Sunday, 11 January 2015

I love my spiraliser!

I have wanted a spiraliser for EVER!

So I finally put it on my Christmas list and hurray! I am now the proud owner of a mean vegetable turning and slicing machine.

So I made these. It was very exciting and from now on everything we eat will be twirly whirly and crimped. Huzzah.

Fridge food

Sometimes the most random collection of bits and bobs from the fridge make the most yumptious (yes, I made up a word with as much gay abandon as I make up food. So sue me) meal.

Tonight's fridge searching conjured up this delicious plateful:

Aesthetics are not its strong point here, obvs, but it rates very highly on easy-peasiness, scrumminess, healthiness and therefore all round happiness.

I should probably explain what it all is:
Bits of ripped up chicken - we ALWAYS have a roast chicken about the place, we roast one every weekend, we're so rock and roast.
Some left over brown rice.
Some left over lentils from a Merchant Gourmand ready to eat packet just heated up
Some feta cheese
Half an avocado (always on hand here)
A rather random pile of chopped up courgette and potato with mint and apple sauce from a recipe I tried to follow that went very wrong but whose leftovers led to 3 really nice meals - this one included.  You can read about the intended recipe and subsequent inventions here.
Some random dill floating around the top sprinkled on top.

The unattractive beige mungey plop on the top is a tahini dressing made with tahini, olive oil and lemon juice.  There's also a smattering of tamari sauce going on in there too.

All in all it was extremely satisfying, very tasty and wholly wholesome.  It is quite carb heavy but we had been to the gym so no big bother there, and it's mostly slow release carbs.

Anyway, the point is, you don't always need to know what you're doing, or have a recipe, or some extravagantly laid out plan to get a decent meal on the plate.  Just root around and chuck some things at a plate and hey presto!

Idiocy and Invention

It could be said that the world's best inventions have not sprung into the world already fully formed and perfectly functioning.  Instead they tend to evolve through a process of failure and learning.

Or in other words, I tried to make something the other day that went spectacularly wrong, but I worked out why and made something even better out of the remnants. Go me!

I had seen Ella Woodward's courgette fritters on my Deliciously Ella app (sorry, can't find the recipe online to link to) and really wanted to give it a go.

You're supposed to grate a load of courgette and potato but in my infinite wisdom I decided that was too much work and too boring so I shredded them in a mini blender instead.

You're also supposed to squeeze out the liquid which was impossible and hurt my wrists (what a woofter).

Then you add mint and apple sauce.

Then I cursed and moaned because my mixture was rubbish and wouldn't stick together at all and all just fell apart in the frying pan.

Then I remembered a crucial piece of information that had been hiding in my brain and that I could have done with several moments earlier - blending stuff releases WAY more water than grating.  Oops.  Mega fail indeed.  Not only were my bits too small so there was nothing for it all to grab onto and bind itself around to make fritter shapes, it was all far too watery thanks to my stupid blending and my limp wrists.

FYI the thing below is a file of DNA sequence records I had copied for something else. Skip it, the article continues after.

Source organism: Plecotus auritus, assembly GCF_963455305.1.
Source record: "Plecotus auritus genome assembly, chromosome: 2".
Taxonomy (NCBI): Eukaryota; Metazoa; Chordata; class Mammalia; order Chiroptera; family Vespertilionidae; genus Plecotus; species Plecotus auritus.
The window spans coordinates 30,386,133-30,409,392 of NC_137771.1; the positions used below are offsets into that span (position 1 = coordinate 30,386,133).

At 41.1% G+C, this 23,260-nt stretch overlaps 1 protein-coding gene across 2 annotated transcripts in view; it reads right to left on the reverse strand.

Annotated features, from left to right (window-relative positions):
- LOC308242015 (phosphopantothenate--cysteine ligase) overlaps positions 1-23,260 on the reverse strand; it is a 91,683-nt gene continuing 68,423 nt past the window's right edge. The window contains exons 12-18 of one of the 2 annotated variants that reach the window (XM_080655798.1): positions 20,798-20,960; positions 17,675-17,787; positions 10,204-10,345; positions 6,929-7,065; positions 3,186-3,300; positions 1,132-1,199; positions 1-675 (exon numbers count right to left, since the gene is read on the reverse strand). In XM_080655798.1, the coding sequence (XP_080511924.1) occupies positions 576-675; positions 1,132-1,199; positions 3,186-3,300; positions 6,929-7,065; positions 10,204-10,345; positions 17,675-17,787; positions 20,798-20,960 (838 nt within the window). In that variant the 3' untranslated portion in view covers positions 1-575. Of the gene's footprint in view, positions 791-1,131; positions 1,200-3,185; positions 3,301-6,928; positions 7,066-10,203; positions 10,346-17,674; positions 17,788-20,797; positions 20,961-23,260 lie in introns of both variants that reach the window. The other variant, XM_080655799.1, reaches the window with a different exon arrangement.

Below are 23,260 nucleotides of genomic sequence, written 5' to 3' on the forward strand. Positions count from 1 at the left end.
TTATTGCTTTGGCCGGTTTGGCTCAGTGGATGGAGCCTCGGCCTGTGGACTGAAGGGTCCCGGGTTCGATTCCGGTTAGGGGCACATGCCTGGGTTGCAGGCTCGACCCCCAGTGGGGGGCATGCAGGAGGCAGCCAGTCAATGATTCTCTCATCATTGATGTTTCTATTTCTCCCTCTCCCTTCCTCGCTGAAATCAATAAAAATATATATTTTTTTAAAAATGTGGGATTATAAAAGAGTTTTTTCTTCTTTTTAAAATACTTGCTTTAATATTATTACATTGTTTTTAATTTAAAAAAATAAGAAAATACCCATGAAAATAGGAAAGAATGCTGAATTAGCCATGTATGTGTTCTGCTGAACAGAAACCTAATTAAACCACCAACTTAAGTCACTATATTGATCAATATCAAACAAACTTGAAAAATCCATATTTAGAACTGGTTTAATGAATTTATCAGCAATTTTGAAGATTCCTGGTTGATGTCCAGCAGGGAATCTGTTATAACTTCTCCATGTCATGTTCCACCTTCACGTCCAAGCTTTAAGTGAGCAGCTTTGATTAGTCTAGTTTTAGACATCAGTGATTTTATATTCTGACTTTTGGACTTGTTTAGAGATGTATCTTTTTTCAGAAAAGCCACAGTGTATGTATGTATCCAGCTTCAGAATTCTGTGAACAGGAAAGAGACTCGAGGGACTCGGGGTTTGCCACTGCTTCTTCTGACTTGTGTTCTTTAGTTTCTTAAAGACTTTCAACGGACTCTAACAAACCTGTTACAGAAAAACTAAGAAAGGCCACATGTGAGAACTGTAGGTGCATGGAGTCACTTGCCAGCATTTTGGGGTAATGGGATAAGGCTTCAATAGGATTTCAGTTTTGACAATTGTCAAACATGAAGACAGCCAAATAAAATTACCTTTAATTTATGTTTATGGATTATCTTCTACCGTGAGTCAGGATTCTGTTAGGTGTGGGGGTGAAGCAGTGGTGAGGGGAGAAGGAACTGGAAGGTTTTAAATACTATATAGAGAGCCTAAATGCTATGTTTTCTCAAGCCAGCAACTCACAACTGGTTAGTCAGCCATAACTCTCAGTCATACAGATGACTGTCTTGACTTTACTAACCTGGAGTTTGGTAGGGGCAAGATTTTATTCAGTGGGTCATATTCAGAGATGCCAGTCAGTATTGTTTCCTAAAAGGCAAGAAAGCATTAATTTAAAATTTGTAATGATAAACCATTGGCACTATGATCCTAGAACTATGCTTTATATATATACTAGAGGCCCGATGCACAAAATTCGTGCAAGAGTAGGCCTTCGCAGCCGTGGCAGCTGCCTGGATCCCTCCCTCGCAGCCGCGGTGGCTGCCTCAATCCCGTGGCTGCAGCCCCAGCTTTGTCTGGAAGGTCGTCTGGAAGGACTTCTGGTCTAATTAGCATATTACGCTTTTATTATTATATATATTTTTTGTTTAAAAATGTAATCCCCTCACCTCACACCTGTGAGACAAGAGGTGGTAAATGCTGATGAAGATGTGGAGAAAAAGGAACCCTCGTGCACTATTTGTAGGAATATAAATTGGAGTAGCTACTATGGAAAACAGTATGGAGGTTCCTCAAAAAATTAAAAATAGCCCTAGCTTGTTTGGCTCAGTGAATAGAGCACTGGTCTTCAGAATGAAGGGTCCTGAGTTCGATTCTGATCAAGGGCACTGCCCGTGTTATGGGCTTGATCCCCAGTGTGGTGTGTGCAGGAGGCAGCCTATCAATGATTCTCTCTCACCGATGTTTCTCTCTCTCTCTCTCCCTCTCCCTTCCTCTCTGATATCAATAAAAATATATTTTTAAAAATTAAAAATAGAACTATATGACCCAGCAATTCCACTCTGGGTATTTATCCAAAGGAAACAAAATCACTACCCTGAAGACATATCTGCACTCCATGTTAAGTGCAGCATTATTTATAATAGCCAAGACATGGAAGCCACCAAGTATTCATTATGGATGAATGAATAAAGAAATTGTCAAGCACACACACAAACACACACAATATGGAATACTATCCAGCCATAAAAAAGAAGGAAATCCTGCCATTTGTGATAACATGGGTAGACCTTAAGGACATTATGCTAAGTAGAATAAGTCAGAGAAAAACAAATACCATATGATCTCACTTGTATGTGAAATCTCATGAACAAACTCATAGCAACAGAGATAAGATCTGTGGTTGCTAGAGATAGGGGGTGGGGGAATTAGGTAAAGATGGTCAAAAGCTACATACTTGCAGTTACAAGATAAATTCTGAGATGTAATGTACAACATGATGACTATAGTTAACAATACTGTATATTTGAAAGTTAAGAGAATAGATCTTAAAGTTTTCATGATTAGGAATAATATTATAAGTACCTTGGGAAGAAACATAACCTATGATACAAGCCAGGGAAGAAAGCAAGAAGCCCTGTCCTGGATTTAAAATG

Hey ho, lesson learned, dinner ruined.

NOT.  I chucked a whole load of it in a pan, patted it down and then cracked an egg on top to make a rather yummy fresh, minty courgette frittata thing.


There was still a load of mucked up courgettey mixture left so I put it in a tupperware and lo and behold another piece of info from the deep dark depths of my brain sprung roll!  I placed a few sheets on top of the mixture before sealing the lid and popping in the fridge.

Next day, much of the liquid had now been absorbed by the paper towels so I mixed a load of it up with a packet of turkey mince, some dill and some worcestershire sauce, formed the (now sticking together) mixture into patties and fried/steamed them up into super delicious, light turkey burgers.  BOOM!

Another win.  I served them with the first thing ever made in my new spiraliser, courgette sort of sproingy things and cucumber noodles coated in herby oil I made by blitzing dill, mint, parsley, olive oil, lemon juice and seasalt in a blender.  Super yum!

The rest I just made into a sort of hash to go with a random plate of loveliness a day later.

So, thank you Ella for the inspiration.  I'm still not convinced the original recipe would ever have worked but I bow to your superior knowledge and experience.  When I can be bothered, I shall try again.  Properly this time!

Home-made Almond Milk

So, I finally got around to making my own almond milk.  I followed this recipe which was super simple and just involved soaking a cup of almonds for up to 2 days (but at least over night), then blitzing in a blender with 2 cups of water before straining and squeezing all the milk out.
Just using 2 cups of water keeps it a nice consistency and I didn't add any sweetener, no need.

I'm not sure if it tastes nicer than shop bought - it tastes different put it that way, and more wholesome.  But I just love the fact that I made it myself!  I don't think I'll be able to make enough to supply my entire need so I'll keep the shop stuff for when I run out of home made stuff.

I'm going to look into recipes for the left over almond pulp but in the meantime have added some to smoothies and porridge to add a little nuttiness and bulk them up a bit.

All in all was much easier and quicker than I thought it would be and immensely satisfying so if you haven't yet given it a go, do!